Few dared look into the eyes of the Indonesian soldiers and police they feared and despised, or their neighbours or even family members they knew had collaborated with the Indonesians. It was an amazing display of courage, given the behaviour of the militia who were backed by Indonesian soldiers and police.

"They have a gift of perseverance despite all odds," wrote a UN worker of the Timorese after being trapped in the UN compound in Dili as the city burnt in September 1999. "They have exercised passive resistance in their moments of despair and glory ... they are all heroes - the weeping mothers, the young men and women who huddle together and pray, the children who will be tomorrow's leaders."

Today, most voters will queue in a jubilant mood, expecting a landslide win by Fretilin, the party that led the underground opposition to Jakarta's rule for 24 years. Fretilin has campaigned largely on the past, refusing to announce detailed policies on how it plans to run the country. But East Timorese see only good omens at this momentous turning point in their history.

A few days ago a four-metre crocodile started surfing waves off Dili's Turismo Hotel where Carlos used to hang around the lobby touting business and militiamen hunted journalists in 1999 as we hid in a locked bathroom. It was the first crocodile - they are sacred in East Timor - to make its home there since the 1999 bloodshed, locals say.

"The crocodile's return does not have to mean there is violence," says fisherman John da Costa as he sews nets on the pebbled beach. "If we haven't done anything bad, it won't harm us. With Xanana as our leader, we will be safe."

AFTER Portugal's 400 years of rule by neglect and Indonesia's occupation, an air of guarded excitement is sweeping East Timor's cities, towns and villages, boosted by a flood of foreign aid and UN spending that has transformed Dili into a busy commercial centre. Outside the major towns, where 90 per cent of East Timorese live, villagers wave and smile at travellers, unafraid and relaxed, unlike the years before when just being seen talking to a foreigner would almost certainly have seen them dragged in for interrogation and possible torture.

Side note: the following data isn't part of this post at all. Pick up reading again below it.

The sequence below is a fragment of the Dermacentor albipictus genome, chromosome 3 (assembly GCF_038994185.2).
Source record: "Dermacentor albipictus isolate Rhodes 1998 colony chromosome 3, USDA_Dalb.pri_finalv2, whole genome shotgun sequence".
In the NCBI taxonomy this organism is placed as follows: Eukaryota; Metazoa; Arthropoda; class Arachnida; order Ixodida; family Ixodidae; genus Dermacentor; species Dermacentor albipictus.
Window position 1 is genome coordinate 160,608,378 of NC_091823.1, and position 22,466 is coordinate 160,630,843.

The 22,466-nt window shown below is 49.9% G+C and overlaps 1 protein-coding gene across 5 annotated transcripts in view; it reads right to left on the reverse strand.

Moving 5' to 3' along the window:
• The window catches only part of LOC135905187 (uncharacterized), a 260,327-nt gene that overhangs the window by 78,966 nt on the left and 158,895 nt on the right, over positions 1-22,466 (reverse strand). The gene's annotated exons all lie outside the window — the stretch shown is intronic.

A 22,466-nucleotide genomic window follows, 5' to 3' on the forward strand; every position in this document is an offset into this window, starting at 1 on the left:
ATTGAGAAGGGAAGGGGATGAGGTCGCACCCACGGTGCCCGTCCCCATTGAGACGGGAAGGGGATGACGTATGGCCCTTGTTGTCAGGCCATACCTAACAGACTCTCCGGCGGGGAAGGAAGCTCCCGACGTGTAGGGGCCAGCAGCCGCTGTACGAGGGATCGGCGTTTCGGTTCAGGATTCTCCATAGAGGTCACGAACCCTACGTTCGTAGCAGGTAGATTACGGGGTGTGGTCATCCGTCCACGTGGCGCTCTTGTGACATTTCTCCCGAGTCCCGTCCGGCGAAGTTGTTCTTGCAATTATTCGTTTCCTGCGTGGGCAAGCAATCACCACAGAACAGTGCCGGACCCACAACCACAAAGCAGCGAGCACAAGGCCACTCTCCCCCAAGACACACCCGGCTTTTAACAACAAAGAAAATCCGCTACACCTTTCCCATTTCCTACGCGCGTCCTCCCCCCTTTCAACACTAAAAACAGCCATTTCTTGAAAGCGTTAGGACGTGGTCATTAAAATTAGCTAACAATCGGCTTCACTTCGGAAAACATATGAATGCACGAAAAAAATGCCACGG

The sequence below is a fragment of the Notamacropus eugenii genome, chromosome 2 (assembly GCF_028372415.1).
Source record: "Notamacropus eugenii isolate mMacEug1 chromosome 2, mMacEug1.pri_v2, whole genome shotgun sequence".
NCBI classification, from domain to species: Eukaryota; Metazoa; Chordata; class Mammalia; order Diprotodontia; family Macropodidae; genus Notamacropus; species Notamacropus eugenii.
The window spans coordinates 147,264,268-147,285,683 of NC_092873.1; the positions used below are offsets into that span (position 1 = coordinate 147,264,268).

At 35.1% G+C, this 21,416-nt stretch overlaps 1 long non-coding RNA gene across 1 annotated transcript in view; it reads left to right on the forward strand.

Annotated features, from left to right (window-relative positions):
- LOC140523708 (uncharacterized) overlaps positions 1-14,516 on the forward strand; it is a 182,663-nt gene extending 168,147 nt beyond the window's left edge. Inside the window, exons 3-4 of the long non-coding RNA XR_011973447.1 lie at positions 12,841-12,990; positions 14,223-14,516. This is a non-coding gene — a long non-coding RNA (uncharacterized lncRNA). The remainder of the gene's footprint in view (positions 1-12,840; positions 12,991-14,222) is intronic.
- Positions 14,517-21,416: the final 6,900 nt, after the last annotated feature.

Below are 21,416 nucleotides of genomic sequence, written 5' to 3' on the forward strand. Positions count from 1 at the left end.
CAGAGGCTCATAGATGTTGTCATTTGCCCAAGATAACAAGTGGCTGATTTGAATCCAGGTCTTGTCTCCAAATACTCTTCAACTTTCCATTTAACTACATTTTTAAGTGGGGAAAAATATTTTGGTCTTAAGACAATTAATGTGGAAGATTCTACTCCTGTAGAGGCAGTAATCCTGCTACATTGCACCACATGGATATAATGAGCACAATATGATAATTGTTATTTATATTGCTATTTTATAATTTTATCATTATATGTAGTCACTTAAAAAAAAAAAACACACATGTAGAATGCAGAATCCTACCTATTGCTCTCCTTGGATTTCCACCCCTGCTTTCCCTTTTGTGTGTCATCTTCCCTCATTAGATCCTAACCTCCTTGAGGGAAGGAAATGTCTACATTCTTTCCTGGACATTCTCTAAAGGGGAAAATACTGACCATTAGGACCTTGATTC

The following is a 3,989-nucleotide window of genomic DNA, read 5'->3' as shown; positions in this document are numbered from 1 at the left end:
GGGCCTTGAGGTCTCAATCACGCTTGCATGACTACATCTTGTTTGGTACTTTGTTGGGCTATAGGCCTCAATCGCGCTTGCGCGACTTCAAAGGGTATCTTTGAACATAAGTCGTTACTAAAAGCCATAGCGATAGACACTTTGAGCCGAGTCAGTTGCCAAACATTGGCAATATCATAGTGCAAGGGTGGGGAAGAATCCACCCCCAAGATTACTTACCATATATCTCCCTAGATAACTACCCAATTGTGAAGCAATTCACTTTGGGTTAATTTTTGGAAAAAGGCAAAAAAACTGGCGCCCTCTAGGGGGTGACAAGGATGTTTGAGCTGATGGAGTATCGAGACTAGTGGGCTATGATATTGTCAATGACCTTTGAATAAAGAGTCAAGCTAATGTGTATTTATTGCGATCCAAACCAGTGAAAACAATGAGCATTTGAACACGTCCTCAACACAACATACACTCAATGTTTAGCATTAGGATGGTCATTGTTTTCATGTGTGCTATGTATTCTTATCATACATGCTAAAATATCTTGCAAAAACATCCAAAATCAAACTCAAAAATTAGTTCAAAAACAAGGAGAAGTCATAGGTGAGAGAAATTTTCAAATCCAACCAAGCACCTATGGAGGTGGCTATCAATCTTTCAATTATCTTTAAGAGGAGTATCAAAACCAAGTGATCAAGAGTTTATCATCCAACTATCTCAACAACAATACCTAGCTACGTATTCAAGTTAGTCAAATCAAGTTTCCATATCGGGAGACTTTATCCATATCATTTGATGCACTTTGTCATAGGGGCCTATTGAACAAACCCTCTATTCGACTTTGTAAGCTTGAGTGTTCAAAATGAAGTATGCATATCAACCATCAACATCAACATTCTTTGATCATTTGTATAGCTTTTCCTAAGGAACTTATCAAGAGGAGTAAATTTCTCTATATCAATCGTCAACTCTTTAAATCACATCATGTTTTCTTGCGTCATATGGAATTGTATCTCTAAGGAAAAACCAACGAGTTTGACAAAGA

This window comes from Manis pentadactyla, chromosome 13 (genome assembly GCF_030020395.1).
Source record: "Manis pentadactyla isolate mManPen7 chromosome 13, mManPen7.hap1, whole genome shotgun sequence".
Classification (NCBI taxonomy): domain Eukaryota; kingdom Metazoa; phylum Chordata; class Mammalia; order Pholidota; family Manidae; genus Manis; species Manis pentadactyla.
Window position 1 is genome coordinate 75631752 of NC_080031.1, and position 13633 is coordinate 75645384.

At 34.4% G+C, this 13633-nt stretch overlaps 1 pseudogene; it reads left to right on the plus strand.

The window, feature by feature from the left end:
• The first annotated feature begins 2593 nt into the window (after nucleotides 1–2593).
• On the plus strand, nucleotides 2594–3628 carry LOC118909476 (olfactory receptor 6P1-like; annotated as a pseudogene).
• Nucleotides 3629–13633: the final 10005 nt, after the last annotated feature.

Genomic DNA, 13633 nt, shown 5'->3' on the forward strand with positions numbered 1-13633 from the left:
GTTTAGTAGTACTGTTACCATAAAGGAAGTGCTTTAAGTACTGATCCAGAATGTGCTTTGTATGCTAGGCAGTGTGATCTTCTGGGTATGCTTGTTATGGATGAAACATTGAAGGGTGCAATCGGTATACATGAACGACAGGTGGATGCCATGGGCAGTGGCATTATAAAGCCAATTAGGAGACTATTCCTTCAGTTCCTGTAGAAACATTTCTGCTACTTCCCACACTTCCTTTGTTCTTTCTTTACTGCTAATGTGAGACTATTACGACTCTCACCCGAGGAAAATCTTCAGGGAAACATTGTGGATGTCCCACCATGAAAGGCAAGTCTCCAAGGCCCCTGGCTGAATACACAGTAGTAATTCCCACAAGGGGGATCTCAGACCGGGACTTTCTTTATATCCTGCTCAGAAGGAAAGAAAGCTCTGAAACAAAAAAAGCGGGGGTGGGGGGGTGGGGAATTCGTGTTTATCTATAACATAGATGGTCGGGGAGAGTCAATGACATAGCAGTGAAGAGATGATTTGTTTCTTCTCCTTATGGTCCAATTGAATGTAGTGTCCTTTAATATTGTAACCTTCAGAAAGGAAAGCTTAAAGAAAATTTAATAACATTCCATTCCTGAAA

East Timor's problems remain chronic. Its villagers are among the world's poorest who barely scrape together a daily existence. Many farmers earn less than $1 a day. Gangs of youths sometimes express their anger by rioting. An estimated 80 per cent of the people are still unemployed. Hospitals and clinics are nearly non-existent, and illiteracy is common.

The UN's arrival created expectations that there would be immediate jobs, houses and a better life, only to disappoint. The UN money has created a temporary economic bubble that will burst as 1,300 foreign civilians - plus 9,500 international peacekeepers and police - withdraw over the next couple of years. Where there are now 300 restaurants in Dili, locals expect that when the UN has gone only half a dozen will be open.